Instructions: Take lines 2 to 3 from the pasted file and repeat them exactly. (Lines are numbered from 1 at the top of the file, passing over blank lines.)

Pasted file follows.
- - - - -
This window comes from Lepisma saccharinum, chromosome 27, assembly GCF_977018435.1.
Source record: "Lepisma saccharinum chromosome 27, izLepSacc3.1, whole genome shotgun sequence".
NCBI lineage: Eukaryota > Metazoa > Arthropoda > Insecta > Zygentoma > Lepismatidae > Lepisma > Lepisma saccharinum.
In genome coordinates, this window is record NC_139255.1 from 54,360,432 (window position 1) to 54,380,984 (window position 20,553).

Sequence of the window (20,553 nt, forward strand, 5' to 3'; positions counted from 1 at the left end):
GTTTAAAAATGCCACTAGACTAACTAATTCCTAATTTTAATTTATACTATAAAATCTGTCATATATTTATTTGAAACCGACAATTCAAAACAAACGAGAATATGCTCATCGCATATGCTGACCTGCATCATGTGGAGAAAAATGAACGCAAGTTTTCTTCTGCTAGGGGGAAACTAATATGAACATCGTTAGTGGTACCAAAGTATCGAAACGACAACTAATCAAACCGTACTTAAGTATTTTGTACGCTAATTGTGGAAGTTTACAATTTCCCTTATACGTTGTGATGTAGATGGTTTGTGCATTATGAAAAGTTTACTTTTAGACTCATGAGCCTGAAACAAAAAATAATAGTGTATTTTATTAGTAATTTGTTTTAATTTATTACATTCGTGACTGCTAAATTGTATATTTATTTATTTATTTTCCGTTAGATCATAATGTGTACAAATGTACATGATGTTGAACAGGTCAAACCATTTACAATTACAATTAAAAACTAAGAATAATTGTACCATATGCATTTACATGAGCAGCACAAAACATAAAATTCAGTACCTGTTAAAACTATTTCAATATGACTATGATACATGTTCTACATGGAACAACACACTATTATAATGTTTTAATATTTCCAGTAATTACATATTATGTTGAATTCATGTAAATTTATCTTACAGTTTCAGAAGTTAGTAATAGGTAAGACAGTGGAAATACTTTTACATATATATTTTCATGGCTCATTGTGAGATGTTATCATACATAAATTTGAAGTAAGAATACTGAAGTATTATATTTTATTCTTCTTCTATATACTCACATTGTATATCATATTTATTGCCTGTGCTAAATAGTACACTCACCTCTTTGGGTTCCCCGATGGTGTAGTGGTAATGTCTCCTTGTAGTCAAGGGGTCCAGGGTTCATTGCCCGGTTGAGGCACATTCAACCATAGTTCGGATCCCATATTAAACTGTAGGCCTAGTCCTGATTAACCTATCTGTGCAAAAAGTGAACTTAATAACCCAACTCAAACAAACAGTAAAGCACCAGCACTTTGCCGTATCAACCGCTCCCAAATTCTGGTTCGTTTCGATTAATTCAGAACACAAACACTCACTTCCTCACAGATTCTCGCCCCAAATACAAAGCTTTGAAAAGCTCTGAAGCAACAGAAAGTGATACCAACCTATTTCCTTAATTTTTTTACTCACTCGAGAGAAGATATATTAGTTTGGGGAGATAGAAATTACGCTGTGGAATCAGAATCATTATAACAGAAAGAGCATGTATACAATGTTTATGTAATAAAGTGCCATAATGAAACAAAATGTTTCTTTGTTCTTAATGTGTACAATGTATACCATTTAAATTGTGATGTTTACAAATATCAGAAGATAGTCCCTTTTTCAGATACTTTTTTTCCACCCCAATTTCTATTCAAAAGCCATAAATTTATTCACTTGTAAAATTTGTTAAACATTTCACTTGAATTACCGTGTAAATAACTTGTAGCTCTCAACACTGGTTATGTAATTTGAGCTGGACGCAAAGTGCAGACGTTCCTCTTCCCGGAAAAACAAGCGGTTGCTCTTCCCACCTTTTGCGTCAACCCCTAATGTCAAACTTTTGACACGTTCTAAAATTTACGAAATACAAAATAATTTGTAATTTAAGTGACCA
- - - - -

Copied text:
Source record: "Lepisma saccharinum chromosome 27, izLepSacc3.1, whole genome shotgun sequence".
NCBI lineage: Eukaryota > Metazoa > Arthropoda > Insecta > Zygentoma > Lepismatidae > Lepisma > Lepisma saccharinum.